December 6, 2013

Halt to Maine rail service jeopardizes businesses

Pan Am Railways says it’s not economically sound to keep the service going without its largest client.

By Rachel Ohm Morning Sentinel

MADISON — Freight transportation along a segment of a rail line has come to a halt after complaints about outbound service being disrupted by train derailments, while local businesses are saying the stop has been costly and forced them to search for alternative modes of transportation.

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Cousineau Wood Products employees Darrell Clark, left, and Jerry Chestnut work on flooring stock at the North Anson company on Thursday.

David Leaming/Morning Sentinel

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Madison Paper Industries has stopped shipping on Pan Am rail lines like these in Oakland because derailments hampered the paper company’s deliveries, according to a paper company official. The section of track is near Martin Stream Road and the Fairfield and Norridgewock town line.

Michael G. Seamans/Morning Sentinel

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Officials at Pan Am Railways said Thursday that they no longer are providing service to a 26-mile stretch of track north of Oakland through Madison and on to North Anson. The state in recent years invested more than $500,000 to keep the tracks open.

Madison Paper Industries historically has shipped most of its products on Pan Am and been its largest customer north of Waterville. However, the Madison paper mill no longer is using the railroad after numerous derailments during the last several years that have caused delays in delivering paper products to customers, said Russ Drechsel, president of Madison Paper.

Cynthia Scarano, executive vice president for Pan Am Railways, in turn, said it doesn’t make financial sense for the railroad to continue to service the rest of the track north of Madison because without the business of the paper mill the Massachusetts-based company would not make enough money to cover the cost of maintaining that section of track,. Scarano would not comment on why the paper mill no longer uses rail service.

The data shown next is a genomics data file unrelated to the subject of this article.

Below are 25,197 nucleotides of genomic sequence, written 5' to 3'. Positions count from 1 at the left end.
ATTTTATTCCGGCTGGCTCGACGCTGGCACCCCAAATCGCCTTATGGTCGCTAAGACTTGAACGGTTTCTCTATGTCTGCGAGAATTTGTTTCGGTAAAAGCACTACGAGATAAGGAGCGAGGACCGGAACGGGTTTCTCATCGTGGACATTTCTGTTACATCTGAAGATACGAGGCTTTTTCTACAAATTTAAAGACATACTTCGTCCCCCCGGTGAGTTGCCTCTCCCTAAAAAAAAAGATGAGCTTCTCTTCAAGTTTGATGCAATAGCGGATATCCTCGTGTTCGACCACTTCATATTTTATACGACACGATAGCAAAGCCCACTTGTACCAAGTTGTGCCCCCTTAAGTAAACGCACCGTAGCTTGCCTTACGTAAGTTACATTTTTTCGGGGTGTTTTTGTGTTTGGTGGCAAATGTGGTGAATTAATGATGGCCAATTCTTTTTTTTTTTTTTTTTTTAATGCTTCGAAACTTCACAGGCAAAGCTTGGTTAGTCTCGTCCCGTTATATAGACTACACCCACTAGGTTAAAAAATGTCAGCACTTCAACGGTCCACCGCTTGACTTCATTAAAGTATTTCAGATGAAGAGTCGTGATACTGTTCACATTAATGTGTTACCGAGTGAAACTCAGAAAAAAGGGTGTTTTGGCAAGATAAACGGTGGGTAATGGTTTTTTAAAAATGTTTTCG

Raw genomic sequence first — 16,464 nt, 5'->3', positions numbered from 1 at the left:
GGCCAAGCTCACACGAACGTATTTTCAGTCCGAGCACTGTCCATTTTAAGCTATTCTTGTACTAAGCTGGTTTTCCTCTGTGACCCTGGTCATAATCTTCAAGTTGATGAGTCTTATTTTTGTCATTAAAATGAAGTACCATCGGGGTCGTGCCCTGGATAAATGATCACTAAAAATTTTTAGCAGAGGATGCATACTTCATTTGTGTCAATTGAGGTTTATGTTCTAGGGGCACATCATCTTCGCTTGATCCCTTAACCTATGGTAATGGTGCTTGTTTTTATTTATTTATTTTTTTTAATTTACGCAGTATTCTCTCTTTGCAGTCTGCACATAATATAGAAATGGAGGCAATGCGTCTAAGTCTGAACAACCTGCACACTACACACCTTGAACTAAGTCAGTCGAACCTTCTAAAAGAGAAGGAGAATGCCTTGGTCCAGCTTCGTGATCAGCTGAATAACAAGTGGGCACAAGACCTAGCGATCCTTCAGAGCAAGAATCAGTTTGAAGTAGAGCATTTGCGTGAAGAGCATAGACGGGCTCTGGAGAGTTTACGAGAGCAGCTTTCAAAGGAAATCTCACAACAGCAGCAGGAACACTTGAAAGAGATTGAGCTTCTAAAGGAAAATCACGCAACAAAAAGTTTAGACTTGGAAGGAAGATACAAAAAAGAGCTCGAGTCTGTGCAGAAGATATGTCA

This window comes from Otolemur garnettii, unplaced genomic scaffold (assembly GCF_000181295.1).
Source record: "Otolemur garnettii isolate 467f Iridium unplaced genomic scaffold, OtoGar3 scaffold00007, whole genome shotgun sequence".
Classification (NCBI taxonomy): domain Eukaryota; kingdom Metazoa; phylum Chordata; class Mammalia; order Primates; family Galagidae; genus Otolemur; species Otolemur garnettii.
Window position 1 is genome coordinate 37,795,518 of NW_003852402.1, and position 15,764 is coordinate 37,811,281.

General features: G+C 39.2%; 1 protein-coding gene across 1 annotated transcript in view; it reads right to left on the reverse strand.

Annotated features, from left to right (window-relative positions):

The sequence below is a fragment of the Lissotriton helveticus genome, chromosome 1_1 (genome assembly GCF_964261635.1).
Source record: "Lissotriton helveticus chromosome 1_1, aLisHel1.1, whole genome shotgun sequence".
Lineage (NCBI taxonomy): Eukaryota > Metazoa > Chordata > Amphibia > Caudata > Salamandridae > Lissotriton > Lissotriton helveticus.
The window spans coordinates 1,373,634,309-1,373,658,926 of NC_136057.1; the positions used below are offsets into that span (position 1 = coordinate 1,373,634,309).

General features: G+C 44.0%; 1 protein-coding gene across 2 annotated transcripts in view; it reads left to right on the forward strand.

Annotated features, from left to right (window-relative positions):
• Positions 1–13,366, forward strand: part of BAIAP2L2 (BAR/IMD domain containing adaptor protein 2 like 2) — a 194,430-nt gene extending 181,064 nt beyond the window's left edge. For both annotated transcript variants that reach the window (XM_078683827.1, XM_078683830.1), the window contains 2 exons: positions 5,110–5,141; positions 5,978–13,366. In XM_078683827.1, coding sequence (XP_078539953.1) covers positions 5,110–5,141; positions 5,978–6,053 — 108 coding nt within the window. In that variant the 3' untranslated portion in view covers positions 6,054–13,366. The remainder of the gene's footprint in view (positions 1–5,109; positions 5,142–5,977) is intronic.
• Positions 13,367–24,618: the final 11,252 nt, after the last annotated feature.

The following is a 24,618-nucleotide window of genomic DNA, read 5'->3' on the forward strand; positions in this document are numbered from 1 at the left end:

“We’ve been working very diligently with the other paper mills in Maine to try and increase what we’re bringing in and taking out,” Scarano said. “Madison basically made a decision that rail wasn’t going to be their primary form of transportation, and that’s their business decision. If we’re not going to make money, it’s not a good business decision for us either.”

The decision by the mill and the effect on the railroad — unforeseen by state and local officials — means that smaller business customers on the line no longer will be able to use the service out of North Anson and are being forced to explore alternative and more expensive shipping options.

Cousineau Wood Products and ARC Enterprises both said they were notified by Pan Am about a month ago that they would not be able to be serviced at the North Anson station, officials said.

“We need the railroad. There’s no way we could do what we do without them,” said Walter Kilbreth, president of ARC Enterprises, a manufacturer of steel bridge beams in Kingfield that employs about 30 people. Without service to the North Anson station, where the line ends, Kilbreth said the company is bringing shipments of large sheets of steel, some as large as 85 feet long by 10 feet wide, via truck from South Portland, a distance of 90 miles.

Brody Cousineau, vice president of Cousineau Wood Products in North Anson, said the change in service is a financial burden on his company, which now relies on the transportation of raw materials from a loading station in Auburn via truck. He estimated that costs about an additional $500 per load. Cousineau also employs about 30 people.

Madison Paper Industries, which is also one of the larger employers in the area, provides jobs for about 225 people.

“We’re still working on determining what the exact cost is. It’s fairly fresh and we haven’t figured out what the most economical alternative is for us,” Cousineau said. He said the company expects to lose money from land that it leased to ARC for loading and storage at the rail yard as well as increased cost in bringing raw materials of plywood from the south.

Cousineau said he doesn’t blame the paper mill or the railroad company for the change in service, and acknowledged that without the paper mill there is no chance that the two smaller companies could support the rail traffic. The scenario, however, is very different from what was expected when the town of Anson and the state invested in railroad repairs less than a decade ago.

(Continued on page 2)

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Additional Photos

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Cousineau Wood Products employee Ryan Atwood moves raw wood stock that now arrives by truck to the North Anson mill because Pan Am Railways no longer carries deliveries to the company.

David Leaming/Morning Sentinel

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ARC Enterprises, a manufacturer of steel bridge beams in Kingfield is delivering shipments of sheets of steel, some as large as 85 feet long by 10 feet wide, via truck from South Portland, a distance of 90 miles.

Contributed photo


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